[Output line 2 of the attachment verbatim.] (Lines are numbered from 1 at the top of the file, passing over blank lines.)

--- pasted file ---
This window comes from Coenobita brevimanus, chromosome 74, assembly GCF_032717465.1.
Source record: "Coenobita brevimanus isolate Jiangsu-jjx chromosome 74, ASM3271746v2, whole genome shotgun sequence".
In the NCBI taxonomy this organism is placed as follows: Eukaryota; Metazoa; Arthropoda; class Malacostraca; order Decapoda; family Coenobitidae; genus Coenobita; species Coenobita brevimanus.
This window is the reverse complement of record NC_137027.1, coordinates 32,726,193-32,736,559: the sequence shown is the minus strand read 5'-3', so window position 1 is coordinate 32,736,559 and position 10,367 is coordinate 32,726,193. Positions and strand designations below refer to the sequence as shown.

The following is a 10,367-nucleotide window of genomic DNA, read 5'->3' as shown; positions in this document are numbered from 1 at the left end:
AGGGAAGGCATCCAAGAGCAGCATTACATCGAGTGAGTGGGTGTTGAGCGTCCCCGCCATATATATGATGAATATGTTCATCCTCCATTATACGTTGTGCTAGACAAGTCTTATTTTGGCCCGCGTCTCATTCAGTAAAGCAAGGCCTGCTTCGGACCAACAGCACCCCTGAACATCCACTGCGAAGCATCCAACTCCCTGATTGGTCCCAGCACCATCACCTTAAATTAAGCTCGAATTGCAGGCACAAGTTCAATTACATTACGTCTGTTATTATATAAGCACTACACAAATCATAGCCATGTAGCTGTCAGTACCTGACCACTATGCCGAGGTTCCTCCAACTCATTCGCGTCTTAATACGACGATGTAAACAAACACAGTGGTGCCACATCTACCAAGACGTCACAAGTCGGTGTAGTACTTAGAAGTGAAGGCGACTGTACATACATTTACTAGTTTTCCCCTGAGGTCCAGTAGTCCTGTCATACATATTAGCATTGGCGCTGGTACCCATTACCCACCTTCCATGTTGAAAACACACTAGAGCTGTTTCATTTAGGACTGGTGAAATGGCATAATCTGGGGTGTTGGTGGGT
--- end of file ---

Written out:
Source record: "Coenobita brevimanus isolate Jiangsu-jjx chromosome 74, ASM3271746v2, whole genome shotgun sequence".